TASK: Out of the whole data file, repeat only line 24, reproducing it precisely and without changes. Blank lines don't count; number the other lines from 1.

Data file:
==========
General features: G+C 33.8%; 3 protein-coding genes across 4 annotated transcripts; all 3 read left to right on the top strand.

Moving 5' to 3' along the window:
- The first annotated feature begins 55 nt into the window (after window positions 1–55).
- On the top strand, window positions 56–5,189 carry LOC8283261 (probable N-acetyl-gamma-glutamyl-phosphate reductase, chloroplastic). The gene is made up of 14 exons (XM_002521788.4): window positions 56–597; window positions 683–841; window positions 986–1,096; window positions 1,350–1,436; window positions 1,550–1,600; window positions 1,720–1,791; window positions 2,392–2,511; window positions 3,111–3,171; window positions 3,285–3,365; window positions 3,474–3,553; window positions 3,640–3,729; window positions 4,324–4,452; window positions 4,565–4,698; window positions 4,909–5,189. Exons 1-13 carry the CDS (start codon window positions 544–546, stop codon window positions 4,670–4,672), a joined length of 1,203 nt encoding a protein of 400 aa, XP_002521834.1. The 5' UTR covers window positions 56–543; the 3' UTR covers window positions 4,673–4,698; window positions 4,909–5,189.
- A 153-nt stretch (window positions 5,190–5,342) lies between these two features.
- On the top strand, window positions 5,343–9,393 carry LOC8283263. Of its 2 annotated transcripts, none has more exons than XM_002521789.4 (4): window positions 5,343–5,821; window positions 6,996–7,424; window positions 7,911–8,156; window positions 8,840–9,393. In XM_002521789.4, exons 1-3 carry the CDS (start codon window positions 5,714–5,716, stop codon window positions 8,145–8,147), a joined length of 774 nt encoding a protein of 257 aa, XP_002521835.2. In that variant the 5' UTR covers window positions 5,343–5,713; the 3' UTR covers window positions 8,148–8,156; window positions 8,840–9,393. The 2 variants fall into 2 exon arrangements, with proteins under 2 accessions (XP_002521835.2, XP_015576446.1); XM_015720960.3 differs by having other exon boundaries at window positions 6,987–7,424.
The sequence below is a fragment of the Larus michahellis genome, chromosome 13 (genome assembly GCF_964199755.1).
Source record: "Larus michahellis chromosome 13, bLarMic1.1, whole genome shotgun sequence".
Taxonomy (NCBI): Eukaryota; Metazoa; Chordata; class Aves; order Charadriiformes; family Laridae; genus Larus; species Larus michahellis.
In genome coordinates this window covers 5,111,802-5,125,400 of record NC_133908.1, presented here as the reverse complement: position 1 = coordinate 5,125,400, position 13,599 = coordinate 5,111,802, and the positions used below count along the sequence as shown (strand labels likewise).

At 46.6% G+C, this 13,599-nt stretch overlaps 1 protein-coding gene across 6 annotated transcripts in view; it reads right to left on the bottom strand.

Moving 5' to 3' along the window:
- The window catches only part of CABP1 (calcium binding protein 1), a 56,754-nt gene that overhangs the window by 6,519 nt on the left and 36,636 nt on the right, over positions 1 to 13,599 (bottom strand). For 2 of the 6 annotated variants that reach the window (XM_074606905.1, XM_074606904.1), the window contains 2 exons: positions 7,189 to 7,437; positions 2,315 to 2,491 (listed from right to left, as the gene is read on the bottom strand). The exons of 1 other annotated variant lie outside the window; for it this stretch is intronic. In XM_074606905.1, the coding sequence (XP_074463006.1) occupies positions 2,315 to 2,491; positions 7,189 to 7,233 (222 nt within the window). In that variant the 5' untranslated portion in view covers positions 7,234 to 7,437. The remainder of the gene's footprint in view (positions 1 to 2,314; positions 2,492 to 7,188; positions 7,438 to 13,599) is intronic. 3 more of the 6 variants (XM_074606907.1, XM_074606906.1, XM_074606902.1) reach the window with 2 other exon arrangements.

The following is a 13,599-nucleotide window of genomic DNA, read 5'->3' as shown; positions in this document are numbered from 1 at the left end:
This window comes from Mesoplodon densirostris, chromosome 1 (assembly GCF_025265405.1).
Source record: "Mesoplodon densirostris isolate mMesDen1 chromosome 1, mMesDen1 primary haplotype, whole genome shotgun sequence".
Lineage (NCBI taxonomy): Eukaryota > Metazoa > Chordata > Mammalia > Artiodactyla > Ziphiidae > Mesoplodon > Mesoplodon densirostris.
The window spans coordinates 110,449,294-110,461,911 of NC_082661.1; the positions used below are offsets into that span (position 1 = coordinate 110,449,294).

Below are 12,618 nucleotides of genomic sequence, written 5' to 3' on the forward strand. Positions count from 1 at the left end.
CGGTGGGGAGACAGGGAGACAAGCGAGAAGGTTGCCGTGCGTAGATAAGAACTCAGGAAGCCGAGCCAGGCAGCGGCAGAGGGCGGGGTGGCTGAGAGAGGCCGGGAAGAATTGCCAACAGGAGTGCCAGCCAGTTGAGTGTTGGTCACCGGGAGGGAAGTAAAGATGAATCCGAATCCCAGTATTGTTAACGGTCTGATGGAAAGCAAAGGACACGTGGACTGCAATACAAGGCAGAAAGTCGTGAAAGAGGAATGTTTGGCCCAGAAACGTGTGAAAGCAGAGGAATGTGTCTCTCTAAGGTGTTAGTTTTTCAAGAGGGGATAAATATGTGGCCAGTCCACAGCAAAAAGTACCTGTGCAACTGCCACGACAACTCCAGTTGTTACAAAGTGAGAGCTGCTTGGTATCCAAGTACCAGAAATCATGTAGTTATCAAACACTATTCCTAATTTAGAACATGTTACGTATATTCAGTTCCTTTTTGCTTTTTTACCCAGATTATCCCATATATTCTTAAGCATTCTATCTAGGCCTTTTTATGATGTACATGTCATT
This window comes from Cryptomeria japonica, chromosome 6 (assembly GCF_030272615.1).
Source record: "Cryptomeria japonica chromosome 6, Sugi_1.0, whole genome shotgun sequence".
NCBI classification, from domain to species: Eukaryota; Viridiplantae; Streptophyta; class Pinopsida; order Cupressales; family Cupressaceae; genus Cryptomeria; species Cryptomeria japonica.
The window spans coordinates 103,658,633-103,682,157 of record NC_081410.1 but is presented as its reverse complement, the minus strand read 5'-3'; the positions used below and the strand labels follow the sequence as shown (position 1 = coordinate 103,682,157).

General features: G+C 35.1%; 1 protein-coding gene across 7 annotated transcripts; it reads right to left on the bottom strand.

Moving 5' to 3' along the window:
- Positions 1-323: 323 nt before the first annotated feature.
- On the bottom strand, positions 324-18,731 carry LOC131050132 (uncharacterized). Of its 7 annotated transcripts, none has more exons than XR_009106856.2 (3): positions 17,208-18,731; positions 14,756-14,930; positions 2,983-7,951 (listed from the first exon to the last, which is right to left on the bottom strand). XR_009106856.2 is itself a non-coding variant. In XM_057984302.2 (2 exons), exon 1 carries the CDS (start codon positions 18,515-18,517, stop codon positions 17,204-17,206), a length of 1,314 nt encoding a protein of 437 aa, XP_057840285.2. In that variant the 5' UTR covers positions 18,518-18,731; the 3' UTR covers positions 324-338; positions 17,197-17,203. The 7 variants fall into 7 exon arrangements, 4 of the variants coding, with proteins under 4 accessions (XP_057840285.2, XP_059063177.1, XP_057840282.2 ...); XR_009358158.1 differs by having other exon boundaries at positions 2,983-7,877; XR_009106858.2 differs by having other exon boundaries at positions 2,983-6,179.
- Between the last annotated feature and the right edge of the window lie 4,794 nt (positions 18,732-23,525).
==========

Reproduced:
The window spans coordinates 103,658,633-103,682,157 of record NC_081410.1 but is presented as its reverse complement, the minus strand read 5'-3'; the positions used below and the strand labels follow the sequence as shown (position 1 = coordinate 103,682,157).